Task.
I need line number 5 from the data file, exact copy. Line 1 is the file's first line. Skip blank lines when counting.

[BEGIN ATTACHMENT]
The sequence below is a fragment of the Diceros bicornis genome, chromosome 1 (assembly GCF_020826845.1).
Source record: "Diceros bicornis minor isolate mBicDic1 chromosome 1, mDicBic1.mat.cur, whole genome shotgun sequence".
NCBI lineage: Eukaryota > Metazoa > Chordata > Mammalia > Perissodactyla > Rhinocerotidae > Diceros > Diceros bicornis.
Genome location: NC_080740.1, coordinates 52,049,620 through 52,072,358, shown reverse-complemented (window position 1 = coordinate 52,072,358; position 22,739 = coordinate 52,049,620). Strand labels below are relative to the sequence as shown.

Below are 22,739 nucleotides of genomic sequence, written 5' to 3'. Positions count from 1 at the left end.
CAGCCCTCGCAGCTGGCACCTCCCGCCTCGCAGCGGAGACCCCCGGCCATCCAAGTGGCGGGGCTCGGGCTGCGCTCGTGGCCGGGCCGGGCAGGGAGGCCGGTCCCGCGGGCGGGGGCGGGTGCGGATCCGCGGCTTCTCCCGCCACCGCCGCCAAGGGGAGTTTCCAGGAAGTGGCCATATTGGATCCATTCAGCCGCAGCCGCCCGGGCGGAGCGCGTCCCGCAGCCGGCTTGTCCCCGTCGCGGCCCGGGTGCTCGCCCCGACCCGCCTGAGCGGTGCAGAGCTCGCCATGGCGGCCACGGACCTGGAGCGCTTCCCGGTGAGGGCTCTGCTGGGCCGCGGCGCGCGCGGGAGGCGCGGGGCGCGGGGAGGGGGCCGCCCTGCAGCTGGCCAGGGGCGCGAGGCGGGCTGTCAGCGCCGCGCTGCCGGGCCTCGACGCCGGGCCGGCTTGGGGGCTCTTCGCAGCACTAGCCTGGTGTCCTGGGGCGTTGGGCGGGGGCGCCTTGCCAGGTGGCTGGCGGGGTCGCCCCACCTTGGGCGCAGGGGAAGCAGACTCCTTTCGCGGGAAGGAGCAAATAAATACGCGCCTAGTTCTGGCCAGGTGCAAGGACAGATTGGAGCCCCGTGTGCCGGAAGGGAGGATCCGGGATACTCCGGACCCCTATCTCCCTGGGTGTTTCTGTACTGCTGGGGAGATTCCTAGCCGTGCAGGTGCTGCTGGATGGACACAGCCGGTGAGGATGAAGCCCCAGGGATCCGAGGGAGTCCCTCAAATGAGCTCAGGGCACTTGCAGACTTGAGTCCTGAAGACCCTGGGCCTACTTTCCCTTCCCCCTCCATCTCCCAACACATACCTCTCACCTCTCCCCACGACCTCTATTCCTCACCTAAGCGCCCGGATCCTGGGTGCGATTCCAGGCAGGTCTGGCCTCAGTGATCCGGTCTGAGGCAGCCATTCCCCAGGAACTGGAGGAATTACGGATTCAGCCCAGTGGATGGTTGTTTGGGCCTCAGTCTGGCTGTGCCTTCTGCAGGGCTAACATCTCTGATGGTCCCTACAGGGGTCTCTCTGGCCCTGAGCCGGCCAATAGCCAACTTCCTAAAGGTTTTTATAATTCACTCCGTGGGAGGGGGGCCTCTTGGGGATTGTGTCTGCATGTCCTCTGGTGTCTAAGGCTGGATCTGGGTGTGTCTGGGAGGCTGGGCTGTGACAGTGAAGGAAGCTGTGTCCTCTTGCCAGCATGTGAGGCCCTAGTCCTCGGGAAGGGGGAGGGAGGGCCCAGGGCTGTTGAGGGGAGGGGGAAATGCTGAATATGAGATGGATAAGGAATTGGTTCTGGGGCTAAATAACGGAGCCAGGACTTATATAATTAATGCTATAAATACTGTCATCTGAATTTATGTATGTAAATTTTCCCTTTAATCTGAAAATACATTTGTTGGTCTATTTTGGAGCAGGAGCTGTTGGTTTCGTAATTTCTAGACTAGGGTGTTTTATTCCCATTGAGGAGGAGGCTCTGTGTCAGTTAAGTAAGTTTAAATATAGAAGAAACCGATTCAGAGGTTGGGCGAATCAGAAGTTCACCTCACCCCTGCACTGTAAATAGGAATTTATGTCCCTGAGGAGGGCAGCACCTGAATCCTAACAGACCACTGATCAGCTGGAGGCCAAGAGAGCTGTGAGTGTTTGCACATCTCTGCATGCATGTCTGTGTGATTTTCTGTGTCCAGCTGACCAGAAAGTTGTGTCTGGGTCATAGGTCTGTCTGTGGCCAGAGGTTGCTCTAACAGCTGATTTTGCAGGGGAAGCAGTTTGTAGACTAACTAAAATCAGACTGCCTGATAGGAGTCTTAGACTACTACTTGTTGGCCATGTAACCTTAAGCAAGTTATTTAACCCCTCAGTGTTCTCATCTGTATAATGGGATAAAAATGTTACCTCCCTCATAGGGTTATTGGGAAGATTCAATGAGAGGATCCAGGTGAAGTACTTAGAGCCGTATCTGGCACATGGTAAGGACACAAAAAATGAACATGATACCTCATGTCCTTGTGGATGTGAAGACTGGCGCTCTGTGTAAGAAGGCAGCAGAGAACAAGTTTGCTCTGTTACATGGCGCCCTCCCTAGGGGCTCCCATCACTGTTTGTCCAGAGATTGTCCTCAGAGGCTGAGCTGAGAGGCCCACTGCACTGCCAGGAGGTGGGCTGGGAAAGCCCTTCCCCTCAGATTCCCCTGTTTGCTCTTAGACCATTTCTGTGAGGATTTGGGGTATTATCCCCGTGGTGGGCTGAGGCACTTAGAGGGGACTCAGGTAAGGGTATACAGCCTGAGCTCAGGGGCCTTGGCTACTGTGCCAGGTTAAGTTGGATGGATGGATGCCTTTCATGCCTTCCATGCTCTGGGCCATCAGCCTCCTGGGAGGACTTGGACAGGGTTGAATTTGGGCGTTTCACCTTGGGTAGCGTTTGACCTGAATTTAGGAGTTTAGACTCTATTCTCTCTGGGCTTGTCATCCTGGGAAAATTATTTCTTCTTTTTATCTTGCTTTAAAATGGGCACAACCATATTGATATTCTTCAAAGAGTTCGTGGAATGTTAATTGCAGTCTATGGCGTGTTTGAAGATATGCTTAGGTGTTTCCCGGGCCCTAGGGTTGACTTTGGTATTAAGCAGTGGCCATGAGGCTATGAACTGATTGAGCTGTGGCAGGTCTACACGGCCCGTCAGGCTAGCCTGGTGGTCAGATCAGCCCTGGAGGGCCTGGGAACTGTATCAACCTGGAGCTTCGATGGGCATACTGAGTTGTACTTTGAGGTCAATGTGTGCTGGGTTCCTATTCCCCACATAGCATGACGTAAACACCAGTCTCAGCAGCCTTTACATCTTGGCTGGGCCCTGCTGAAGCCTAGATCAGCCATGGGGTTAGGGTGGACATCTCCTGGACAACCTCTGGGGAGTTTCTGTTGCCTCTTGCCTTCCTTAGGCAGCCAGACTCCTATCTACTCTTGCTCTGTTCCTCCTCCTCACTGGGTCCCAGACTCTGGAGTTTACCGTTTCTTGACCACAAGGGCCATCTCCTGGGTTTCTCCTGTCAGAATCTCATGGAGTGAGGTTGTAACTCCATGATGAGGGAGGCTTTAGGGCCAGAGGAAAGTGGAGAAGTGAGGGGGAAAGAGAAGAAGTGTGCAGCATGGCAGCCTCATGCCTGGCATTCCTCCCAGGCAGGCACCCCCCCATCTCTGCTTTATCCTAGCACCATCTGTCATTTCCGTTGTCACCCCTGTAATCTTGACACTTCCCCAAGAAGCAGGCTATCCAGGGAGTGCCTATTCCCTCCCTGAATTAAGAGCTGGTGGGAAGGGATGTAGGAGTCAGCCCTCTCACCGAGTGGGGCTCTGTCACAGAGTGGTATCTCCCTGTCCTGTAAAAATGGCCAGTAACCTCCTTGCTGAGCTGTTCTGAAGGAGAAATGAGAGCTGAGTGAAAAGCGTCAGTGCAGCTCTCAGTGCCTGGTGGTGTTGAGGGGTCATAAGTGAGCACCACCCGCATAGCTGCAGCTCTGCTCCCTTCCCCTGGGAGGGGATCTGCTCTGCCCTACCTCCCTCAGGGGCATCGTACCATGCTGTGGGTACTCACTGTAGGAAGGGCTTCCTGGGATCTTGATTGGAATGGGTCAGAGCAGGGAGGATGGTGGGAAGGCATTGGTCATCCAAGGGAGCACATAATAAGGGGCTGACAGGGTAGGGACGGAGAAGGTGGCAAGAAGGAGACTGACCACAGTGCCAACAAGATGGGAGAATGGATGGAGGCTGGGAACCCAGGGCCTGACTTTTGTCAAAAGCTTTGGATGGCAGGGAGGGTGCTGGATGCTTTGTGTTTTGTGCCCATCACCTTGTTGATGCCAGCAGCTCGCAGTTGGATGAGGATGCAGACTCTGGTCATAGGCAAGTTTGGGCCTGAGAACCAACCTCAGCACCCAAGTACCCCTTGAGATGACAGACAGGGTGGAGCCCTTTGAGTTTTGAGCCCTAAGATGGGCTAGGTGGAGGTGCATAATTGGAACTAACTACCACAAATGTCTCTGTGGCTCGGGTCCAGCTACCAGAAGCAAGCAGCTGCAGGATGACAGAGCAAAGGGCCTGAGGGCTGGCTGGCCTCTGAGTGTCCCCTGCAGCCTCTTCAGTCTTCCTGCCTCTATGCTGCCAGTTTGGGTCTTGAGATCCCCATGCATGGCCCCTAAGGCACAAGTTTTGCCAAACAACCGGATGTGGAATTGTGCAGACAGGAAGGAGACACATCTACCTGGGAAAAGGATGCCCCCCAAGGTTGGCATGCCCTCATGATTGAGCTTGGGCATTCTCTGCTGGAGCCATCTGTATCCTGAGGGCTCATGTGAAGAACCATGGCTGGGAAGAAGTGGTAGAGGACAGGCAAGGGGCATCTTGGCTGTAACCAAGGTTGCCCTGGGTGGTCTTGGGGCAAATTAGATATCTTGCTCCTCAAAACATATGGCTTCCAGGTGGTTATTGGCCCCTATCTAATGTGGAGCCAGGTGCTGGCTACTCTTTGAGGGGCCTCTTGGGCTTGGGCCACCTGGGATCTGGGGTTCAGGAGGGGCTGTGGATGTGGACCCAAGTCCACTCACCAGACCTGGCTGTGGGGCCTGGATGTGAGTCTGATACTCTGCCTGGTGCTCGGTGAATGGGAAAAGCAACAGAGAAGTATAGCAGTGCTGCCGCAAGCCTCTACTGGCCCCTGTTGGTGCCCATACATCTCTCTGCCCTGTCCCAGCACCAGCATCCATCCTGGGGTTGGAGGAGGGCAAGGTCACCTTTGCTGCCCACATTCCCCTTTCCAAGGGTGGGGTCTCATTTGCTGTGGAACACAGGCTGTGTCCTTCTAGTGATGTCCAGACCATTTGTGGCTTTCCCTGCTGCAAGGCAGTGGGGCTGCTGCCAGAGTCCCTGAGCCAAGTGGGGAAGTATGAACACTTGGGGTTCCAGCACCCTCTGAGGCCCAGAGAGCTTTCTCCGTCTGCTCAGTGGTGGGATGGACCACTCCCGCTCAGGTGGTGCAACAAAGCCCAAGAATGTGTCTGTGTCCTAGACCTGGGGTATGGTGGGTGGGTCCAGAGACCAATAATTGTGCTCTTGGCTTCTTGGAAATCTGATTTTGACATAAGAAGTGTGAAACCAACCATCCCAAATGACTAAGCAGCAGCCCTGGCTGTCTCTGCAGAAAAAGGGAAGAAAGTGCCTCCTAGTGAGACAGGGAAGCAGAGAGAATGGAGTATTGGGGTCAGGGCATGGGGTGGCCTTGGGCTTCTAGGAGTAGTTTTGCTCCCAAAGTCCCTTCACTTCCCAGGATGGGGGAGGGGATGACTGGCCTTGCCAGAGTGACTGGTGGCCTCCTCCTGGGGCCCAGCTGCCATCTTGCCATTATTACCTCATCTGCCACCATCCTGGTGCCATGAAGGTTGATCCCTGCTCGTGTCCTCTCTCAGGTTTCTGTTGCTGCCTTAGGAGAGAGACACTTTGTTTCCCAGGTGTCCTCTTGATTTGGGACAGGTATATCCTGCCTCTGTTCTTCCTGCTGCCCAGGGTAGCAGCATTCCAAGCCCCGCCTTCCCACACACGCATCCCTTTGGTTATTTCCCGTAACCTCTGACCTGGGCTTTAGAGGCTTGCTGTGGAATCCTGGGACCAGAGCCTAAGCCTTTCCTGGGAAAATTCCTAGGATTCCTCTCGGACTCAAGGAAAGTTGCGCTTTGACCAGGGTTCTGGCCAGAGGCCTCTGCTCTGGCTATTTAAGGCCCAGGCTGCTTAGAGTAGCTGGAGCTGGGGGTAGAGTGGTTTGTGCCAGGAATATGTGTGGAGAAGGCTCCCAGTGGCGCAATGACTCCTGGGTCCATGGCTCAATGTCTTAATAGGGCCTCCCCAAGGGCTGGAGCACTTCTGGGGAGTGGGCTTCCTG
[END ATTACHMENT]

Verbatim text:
Below are 22,739 nucleotides of genomic sequence, written 5' to 3'. Positions count from 1 at the left end.